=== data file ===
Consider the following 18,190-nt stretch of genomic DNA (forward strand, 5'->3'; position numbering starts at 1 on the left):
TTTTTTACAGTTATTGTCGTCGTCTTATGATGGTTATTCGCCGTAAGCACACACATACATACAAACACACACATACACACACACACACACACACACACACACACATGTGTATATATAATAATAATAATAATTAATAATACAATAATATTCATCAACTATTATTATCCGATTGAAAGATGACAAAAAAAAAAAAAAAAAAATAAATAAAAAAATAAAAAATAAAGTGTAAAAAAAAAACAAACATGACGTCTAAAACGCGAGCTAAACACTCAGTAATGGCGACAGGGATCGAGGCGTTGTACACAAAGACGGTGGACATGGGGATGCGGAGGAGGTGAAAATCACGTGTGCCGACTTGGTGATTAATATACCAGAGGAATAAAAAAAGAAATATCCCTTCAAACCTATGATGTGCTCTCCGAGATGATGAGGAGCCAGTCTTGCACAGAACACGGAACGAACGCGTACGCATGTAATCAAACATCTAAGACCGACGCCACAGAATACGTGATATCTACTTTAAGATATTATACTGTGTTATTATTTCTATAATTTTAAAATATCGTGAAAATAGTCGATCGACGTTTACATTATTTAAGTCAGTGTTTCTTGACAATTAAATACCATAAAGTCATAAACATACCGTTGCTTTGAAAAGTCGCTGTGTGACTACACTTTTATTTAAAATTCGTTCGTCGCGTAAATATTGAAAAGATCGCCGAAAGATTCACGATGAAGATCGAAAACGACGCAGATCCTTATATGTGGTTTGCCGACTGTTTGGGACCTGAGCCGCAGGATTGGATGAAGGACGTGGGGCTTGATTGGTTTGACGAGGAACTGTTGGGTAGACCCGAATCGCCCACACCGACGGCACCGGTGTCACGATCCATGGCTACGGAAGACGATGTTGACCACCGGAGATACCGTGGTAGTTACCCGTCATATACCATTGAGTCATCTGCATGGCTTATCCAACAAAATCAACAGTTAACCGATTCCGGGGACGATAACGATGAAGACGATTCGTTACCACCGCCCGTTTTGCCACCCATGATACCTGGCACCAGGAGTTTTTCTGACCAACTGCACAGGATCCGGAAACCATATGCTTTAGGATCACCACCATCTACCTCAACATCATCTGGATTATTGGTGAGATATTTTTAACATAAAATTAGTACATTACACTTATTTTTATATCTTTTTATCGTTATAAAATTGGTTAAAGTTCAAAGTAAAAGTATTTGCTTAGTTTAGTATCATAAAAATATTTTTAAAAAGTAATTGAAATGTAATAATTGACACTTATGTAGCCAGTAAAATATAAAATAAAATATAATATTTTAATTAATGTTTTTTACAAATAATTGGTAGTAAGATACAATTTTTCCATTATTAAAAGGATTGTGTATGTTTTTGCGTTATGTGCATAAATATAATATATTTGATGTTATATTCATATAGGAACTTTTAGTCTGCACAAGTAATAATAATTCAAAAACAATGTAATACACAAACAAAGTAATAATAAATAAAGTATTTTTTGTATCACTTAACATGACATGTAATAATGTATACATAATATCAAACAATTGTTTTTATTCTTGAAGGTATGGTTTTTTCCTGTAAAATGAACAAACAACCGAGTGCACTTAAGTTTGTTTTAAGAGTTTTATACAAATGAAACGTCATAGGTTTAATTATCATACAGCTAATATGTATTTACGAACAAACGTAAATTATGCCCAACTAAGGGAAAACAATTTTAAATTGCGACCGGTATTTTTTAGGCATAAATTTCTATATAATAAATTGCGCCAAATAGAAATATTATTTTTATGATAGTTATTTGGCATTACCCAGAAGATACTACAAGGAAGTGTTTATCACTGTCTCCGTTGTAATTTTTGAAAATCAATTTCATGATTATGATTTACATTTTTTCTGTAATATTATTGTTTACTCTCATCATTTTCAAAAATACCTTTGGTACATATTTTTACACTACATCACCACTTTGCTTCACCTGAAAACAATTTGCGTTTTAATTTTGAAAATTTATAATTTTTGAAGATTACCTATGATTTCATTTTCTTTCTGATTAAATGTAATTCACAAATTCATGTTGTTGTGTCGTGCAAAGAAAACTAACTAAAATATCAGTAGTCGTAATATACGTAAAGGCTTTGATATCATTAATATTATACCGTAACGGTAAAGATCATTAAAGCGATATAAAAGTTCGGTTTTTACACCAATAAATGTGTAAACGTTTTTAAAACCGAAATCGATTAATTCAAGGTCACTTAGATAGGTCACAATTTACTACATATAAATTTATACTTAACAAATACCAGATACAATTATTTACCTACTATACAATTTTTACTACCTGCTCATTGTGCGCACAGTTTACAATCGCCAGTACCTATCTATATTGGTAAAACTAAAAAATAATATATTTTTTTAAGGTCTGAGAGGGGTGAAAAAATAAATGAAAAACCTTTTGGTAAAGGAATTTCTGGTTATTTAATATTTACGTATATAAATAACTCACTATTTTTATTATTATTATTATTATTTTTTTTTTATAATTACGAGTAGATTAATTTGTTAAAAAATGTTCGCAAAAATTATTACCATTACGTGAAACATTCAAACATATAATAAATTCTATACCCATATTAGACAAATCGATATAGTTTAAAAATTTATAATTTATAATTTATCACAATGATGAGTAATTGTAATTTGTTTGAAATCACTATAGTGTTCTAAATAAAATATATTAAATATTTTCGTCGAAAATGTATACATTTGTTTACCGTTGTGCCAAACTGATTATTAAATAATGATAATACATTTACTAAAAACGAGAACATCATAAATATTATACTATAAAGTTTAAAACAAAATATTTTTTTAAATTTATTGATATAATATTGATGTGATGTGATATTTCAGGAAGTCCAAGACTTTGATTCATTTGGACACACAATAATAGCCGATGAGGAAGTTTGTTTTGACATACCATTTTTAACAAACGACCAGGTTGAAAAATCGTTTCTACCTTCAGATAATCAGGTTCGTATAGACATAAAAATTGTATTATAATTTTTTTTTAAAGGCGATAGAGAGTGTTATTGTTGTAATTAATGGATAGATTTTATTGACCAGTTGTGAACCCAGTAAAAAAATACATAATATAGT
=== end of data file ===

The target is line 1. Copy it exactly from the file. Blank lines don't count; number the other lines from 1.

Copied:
Consider the following 18,190-nt stretch of genomic DNA (forward strand, 5'->3'; position numbering starts at 1 on the left):